Braveheart is a film which I believe will become important in the history of Scotland. I’m extremely… ambivalent about Mel Gibson’s work, in that I both love it and hate it for several reasons. Yes, I know, it’s “Hollywood not History,” you can’t expect complete fidelity to current understanding of historical events, there are going to be changes for the benefit of modern audiences, et cetera. It’s become something of a potent symbol of the independence cause in Scotland – but strangely, a symbol applied by its critics more often than its supporters. Usually this takes the form of patronising articles that suppose modern independence supporters cannot tell the difference between Medieval and modern politics, that they’re over-emotional softies who let their hearts rule their heads, and that they’ve fallen prey to a Hollywood fantasy version of Medieval Scotland.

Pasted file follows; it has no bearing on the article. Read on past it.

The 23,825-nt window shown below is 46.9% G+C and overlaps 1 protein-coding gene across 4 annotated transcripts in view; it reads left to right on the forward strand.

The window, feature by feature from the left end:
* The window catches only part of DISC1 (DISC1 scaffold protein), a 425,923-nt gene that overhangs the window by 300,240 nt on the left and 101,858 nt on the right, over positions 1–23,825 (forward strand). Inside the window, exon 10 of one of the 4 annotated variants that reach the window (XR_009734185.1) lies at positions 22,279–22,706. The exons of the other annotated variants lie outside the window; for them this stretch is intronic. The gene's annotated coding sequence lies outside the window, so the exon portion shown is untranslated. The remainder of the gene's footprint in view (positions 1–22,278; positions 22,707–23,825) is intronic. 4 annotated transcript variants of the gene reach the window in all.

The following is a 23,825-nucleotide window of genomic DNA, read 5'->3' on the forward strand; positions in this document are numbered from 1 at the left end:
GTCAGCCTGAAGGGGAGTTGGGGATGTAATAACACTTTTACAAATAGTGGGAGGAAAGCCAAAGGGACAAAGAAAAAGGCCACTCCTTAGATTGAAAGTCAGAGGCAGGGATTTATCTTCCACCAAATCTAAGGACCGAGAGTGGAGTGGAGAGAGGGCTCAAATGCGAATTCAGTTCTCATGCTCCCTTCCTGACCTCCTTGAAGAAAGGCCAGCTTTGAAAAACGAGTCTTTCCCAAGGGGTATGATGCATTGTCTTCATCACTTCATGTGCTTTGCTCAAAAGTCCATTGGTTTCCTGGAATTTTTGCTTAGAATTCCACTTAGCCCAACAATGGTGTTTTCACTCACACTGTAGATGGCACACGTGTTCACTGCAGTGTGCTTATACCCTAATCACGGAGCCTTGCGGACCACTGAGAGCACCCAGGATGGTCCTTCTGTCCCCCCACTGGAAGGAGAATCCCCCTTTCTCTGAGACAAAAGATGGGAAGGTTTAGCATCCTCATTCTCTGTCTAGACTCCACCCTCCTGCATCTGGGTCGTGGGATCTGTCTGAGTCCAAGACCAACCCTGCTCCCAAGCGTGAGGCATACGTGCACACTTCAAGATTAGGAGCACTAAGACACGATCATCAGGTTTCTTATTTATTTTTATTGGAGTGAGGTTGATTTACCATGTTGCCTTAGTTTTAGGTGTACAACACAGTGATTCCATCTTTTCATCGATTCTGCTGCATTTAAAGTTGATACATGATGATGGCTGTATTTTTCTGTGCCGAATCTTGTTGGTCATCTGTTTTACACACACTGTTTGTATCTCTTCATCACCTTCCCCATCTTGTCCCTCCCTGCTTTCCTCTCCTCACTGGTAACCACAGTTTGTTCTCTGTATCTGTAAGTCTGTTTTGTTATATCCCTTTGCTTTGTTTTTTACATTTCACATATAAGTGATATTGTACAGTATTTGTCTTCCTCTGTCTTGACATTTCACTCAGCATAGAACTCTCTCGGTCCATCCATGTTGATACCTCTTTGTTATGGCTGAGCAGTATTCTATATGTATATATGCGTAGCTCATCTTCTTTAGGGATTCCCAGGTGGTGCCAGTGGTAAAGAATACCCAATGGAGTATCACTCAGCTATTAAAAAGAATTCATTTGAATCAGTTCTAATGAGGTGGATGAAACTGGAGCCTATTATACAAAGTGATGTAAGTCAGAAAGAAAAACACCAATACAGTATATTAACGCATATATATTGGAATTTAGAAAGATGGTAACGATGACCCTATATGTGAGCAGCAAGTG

For my part, I think Braveheart was about more than Scottish Independence, or about the events of that war, or Wallace himself: it was about the forging and consolidation of national identity.

Continue reading

Gone Both Ways

I presume, because the standard visual representation of the English language is that particular flag, its inclusion indicates to tourists that this map is in English. Of course, this isn’t much help when half the historic sites in Scotland have this flag flying, does it?